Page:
Charlamagne Tha God Puts His Straight Talk in a Book


Back when he was a young radio D.J. in Columbia, S.C., Charlamagne Tha God had a regular feature on his show called “The Ghetto Psychiatrist.” Listeners called in to seek advice, which the host would offer in a style that was opinionated and blunt.

“Always, historically, throughout the ’hood, everybody would come to me with their problems,” Charlamagne said, sitting inside the Roxy Hotel in TriBeCa one recent afternoon. “Self-help is something that I’ve always been into. I thought I was going to be a psychiatrist.”

As a co-host of Power 105.1’s morning show “The Breakfast Club,” and as host of the MTV2 weekly talk show “Uncommon Sense Live,” Charlamagne does serve as a counselor of sorts. His specialty is setting his guests and listeners straight whether or not they asked for his input. Three and a half years ago, he called Kanye West a “walking contradiction” to his face, and those like Jay Z and a pastor who told children there is no Santa Claus have received the tell-it-like-I-see-it treatment.

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Charlamagne’s new book.

Now Charlamagne, who is in his late 30s, has written a book, “Black Privilege: Opportunity Comes to Those Who Create It” (Touchstone), that seeks not to tear down but to lift up. Organized into eight principles for success (Principle 5: “Put the Weed in the Bag!”) and sprinkled with pearls of wisdom the author calls “God Jewels” (Example: “Always be wary when someone over 40 calls you ‘son’ unless it’s your own father”), the book reads like a street-smart self-help guide.

“Contrary to popular belief, all I want to do is empower people,” said Charlamagne, whose given name is Lenard Larry McKelvey. “I grew up in a rural area. Books are what helped me transcend my circumstances.”

“Black Privilege” derives its lessons from Charlamagne’s life, which began in a trailer on a dirt road in Moncks Corner, S.C., and included stints in jail for drug possession and a failed career as a rapper. Even after he found his passion for radio, he was fired four times, for reasons that mostly involved speaking his mind, before ascending to his current position.

If the book has a theme, it is honesty — or as Principle 6 states, “Live Your Truth.” Charlamagne opens with an unflattering story about getting beat up as a teenager, criticizes his own looks and “egg-shaped dome,” and admits to being overwhelmed when he first did radio in the city.

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Charlamagne on the set of his morning show.

Credit
Andrew White for The New York Times

“If you’re not from New York, you never fully get adjusted,” Charlamagne said. “I’m worried there will be a terrorist attack and I’ll be trapped underground. I’m paranoid like that.”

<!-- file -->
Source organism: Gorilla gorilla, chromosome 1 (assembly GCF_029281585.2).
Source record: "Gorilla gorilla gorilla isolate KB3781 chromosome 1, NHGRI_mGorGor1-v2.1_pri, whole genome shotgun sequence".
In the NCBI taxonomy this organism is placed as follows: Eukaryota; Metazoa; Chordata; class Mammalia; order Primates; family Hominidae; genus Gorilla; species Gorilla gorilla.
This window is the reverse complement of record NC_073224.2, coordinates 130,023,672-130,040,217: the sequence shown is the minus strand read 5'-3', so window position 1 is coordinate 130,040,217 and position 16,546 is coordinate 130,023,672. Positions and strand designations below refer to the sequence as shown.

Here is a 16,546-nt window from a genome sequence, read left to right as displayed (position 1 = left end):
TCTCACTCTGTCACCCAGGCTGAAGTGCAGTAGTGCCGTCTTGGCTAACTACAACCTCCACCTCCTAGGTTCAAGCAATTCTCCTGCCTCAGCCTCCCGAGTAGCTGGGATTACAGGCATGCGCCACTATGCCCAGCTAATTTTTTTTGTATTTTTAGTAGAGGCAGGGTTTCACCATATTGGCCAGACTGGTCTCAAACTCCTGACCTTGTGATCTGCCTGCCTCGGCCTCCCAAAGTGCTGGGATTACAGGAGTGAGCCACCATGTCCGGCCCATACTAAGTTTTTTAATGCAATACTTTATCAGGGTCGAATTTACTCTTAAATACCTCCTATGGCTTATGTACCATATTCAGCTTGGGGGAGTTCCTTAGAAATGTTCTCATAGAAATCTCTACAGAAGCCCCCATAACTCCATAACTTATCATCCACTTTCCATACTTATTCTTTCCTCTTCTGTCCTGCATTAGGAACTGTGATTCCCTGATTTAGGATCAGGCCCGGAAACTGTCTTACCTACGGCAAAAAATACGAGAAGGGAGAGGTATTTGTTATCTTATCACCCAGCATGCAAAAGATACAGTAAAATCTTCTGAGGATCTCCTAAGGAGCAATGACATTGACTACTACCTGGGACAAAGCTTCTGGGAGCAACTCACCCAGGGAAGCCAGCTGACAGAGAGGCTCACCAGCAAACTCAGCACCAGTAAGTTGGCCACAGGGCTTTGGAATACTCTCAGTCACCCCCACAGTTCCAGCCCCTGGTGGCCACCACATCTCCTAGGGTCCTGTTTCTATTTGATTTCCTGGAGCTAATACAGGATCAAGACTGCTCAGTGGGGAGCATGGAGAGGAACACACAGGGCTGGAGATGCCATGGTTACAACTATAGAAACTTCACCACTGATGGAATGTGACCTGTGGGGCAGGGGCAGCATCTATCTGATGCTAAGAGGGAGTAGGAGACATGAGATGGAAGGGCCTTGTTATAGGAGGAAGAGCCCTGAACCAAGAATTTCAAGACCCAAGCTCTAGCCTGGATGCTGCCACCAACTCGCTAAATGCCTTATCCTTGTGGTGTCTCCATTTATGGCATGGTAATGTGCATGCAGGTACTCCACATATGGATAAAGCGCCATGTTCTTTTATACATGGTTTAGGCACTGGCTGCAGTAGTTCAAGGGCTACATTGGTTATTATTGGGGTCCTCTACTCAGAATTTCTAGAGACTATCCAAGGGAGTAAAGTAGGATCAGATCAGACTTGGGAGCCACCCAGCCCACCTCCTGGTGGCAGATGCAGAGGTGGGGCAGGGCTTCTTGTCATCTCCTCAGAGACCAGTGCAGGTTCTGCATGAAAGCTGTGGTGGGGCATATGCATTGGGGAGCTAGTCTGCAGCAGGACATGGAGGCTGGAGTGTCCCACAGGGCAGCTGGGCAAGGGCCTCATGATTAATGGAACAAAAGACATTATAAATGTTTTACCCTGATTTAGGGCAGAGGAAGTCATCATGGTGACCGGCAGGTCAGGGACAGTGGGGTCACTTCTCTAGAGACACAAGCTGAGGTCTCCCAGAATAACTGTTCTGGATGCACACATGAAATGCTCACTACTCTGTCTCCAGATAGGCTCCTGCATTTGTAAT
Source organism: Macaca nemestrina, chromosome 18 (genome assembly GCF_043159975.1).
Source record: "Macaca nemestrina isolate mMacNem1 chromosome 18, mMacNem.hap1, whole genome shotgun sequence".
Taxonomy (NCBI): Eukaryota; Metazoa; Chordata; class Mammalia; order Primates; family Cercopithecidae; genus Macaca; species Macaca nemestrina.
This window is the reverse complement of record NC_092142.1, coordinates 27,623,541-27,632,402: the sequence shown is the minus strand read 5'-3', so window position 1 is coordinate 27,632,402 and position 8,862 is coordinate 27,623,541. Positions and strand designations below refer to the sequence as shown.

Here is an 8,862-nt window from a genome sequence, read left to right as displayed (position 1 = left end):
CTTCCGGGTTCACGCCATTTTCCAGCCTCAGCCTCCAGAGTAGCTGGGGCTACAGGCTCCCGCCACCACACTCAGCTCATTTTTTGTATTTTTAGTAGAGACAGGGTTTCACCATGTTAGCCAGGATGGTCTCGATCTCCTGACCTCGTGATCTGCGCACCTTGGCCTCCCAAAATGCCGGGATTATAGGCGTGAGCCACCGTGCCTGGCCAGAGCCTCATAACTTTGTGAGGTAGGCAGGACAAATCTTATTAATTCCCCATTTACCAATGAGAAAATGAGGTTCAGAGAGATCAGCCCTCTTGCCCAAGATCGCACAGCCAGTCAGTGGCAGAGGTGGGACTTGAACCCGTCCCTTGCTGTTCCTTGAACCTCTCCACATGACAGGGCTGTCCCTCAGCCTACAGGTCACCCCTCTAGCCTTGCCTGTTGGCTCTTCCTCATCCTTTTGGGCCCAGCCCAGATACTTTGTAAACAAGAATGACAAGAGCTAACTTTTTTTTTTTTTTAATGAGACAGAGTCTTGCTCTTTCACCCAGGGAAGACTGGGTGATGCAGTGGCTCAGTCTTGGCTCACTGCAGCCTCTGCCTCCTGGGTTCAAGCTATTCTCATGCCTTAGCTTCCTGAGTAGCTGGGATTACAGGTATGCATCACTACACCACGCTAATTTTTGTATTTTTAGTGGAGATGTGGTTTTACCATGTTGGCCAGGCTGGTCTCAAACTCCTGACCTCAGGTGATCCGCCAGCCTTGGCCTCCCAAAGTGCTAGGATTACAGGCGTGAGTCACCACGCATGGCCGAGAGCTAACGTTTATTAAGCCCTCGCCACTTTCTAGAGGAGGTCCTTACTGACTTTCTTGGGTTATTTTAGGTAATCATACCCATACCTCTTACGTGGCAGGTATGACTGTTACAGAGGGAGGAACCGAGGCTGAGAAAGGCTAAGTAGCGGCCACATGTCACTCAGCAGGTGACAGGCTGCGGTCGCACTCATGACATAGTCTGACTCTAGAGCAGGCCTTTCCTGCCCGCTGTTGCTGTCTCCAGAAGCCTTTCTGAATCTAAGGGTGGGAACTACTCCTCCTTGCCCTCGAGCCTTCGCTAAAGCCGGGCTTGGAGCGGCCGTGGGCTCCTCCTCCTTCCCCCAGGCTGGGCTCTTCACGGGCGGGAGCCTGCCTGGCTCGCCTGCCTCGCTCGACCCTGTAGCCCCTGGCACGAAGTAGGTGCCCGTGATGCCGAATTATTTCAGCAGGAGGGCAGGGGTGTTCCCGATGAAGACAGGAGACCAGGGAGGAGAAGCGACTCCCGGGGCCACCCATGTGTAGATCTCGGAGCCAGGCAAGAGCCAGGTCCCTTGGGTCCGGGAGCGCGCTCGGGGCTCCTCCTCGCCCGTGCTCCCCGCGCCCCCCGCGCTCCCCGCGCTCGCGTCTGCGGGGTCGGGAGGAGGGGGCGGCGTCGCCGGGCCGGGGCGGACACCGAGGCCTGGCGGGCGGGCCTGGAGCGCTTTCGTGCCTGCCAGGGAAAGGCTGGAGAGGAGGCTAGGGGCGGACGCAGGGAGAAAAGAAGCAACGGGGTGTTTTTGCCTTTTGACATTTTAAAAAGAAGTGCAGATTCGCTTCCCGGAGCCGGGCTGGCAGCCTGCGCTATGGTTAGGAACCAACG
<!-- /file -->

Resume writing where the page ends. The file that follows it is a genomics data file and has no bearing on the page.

By confessing weaknesses and faults, he writes, no one can use them against you. And being himself and speaking his true views, he maintained, has kept him from blowing up his career like other media personalities.

“Honesty is a foundation, and it’s usually a solid foundation,” Charlamagne said. “Even if I do get in trouble for what I said, it’s something that I can stand on.”

Last fall, he was taken to task for a comment he made on Twitter, expressing his desire for “a young black or Hispanic ‘WOKE’ woman” to create a platform the way Tomi Lahren has for her conservative views. “They went crazy on me,” he recalled. “‘Charlamagne Tha God is in love with Tomi Lahren’ and ‘The black man’s obsession with white women.’ It was bad.”

But as Principle 4 states: “There are no losses, only lessons” — in this case, that Twitter is a “poor man’s chain letter,” Charlamagne said, and not the medium to communicate an argument without it being misconstrued.

With “Black Privilege,” Charlamagne is making a bid to be an influential voice in the African-American community like Steve Harvey, whose best-selling books and multimedia career are a model for him. He wants to produce TV shows and films, and become more philanthropic.

“This book is a bolt on my past life,” he said. “I don’t have to tell those stories anymore. I’m on to the next thing.”

Still, he said, he has no plans to stop doing radio or speaking his mind to celebrities who may be living in a bubble.

“Kanye West sends me Yeezys,” Charlamagne said, referring to the rapper’s signature sneakers. “I don’t wear them because I’m not into Yeezys. But that’s not going to stop me from saying he’s in a sunken place.”

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